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Recent achievements and persistent challenges to gender-responsible policymaking in East Africa

Two recent info notes present analyses of gender-related budgets and policies in Uganda and Tanzania

Gender-responsible policymaking in the domains of agriculture and climate change goes beyond the pursuit of social justice and achieving equality for all members of society, though this should be, on its own, already a significant motivation. Gender-responsible policymaking also provides clear economic and development benefits. In Uganda and Tanzania, for example, the cost of the gender gap in agricultural productivity has been estimated at around USD 67 and USD 105 million per year, respectively, corresponding to a share of 1.6 percent of agricultural GDP in Uganda (0.42 percent of total GDP) and 2.7 percent of agricultural GDP in Tanzania (0.86 percent of total GDP). This illustrates the extent to which gender inequalities in the agricultural sector in Uganda and Tanzania have important economic consequences for the development of these nations.

During the last decades, policymakers in East Africa have been increasingly acknowledging gender in agricultural policies and development projects. However, the extent to which these gender considerations are being implemented at the local level remains limited. The limited visible effects that gender mainstreaming strategies are having in the region can be partly explained by the way policies are being formulated and the type of gender activities being planned and budgeted for. With the aim of unpacking the degree of gender responsiveness in the region, the CGIAR Research Program on Climate Change, Agriculture and Food Security (CCAFS) gender researchers from the Policy Action for Climate Change Adaptation (PACCA) project analyzed over 150 agricultural and climate change policies, planning documents, and budgets in Uganda and Tanzania. Two info notes have just been published with the highlights of this research.

Towards gender responsive policy formulation and budgeting in the agricultural sector: Opportunities and challenges in Uganda Gender responsive policy formulation and budgeting in Tanzania: do plans and budgets match?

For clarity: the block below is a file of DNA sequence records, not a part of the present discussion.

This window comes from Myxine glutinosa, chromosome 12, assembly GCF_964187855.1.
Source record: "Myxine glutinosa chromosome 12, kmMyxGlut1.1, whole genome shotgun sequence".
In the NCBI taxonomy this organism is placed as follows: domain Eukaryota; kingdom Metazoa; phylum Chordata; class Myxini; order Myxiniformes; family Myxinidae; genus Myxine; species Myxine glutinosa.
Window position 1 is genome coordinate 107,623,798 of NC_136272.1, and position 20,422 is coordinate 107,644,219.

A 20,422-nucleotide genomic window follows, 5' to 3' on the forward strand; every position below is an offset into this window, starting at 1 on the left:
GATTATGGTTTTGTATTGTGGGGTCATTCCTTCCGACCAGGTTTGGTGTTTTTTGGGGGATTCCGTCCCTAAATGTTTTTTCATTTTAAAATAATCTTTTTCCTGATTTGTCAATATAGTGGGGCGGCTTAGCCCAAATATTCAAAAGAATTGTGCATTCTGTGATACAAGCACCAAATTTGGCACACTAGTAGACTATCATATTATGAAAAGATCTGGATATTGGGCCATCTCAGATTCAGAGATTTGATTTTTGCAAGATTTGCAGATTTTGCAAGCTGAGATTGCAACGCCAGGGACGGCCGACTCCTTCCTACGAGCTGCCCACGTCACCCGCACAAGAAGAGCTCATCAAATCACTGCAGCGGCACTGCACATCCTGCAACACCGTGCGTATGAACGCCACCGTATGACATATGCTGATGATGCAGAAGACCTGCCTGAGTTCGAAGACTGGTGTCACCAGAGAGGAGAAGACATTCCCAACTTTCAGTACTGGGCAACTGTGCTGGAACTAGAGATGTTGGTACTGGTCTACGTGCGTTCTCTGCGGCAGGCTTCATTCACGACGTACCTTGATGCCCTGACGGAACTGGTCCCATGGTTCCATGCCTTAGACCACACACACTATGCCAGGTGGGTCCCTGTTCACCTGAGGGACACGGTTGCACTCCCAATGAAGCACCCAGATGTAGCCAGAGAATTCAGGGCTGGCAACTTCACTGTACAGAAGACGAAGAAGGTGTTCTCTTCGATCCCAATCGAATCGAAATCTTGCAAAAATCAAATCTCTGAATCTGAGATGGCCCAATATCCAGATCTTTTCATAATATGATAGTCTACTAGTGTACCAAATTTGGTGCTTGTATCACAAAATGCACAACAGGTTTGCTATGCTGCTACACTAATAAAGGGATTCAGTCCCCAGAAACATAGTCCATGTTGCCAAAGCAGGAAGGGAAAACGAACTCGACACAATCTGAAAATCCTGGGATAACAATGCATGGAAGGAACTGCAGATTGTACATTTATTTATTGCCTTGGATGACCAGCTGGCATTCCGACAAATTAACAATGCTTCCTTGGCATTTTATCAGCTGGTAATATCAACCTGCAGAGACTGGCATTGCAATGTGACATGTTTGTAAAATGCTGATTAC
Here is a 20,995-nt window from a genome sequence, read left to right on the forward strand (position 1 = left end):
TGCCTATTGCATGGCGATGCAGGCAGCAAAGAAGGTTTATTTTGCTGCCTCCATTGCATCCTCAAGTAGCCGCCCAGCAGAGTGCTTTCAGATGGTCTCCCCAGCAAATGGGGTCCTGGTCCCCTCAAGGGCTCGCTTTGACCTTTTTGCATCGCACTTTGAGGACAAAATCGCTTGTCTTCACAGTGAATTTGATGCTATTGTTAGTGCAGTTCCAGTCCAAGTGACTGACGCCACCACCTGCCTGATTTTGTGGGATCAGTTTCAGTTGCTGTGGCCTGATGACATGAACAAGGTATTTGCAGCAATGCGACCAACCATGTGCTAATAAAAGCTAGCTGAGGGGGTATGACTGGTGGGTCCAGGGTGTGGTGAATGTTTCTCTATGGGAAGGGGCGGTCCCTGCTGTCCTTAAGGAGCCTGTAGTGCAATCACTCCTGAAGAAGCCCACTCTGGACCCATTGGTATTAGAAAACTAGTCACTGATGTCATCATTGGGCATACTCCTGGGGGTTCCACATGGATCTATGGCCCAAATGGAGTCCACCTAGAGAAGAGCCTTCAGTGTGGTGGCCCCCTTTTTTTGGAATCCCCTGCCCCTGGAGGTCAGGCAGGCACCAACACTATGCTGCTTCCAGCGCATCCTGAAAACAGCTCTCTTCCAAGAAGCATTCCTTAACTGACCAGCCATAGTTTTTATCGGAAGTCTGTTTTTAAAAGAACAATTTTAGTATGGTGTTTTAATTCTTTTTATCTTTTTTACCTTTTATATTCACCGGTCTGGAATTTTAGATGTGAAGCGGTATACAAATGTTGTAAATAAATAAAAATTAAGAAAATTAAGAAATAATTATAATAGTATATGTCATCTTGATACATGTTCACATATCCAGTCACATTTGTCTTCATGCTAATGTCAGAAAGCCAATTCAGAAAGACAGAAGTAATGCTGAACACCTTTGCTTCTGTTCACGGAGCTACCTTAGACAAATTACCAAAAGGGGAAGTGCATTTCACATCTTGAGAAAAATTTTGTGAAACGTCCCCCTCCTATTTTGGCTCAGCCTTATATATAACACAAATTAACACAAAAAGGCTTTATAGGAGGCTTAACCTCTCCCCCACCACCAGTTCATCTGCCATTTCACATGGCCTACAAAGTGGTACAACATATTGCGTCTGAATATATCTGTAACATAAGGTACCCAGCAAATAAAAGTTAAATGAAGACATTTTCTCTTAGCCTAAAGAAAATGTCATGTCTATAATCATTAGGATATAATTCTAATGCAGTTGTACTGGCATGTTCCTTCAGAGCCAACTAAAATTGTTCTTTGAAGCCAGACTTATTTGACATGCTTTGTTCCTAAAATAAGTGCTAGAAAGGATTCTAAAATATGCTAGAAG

In Uganda, the majority of the documents reviewed presented some degree of gender integration, showcasing the country's efforts to progressively strengthen the gender component of its agri-food policies and strategic planning documents. However, almost a third of the documents still remain gender-blind. Within the policies, women are characterized as vulnerable and marginalized, with such victimizing stereotypes dominating the government documentation. The analysis also reveals that planning and implementation of gender activities is still weak at district and sub county level: budgets allocated for gender activities are small and principally spent on items that remain at the informative level (e.g. celebrating women’s day).

The info note published for Tanzania presents a similar situation, in which even though the country has made progress towards the advancement of gender issues in policies, there exists insufficient integration of gender issues at the lower levels of governance. Gender budgeting does not seem to be fully embedded in government programing yet, with very limited budgetary allocations and thus ineffective implementation of gender programs at district level.

However, while the integration of gender issues into policy documents and the allocation of sufficient budgetary resources are key aspects of gender-mainstreaming, these alone are not enough. It is equally important to examine the way in which policy-makers themselves understand gender and gender issues in a specific local context, and to understand how the gender mandates in policy will be translated, or not, in practice. Unpacking these will become key for an improved exercise in gender mainstreaming in future climate change adaptation and mitigation strategies.

Stay tuned for future updates on this research! 

Further readings

Related work on policymaking in East Africa from the PACCA team and colleagues: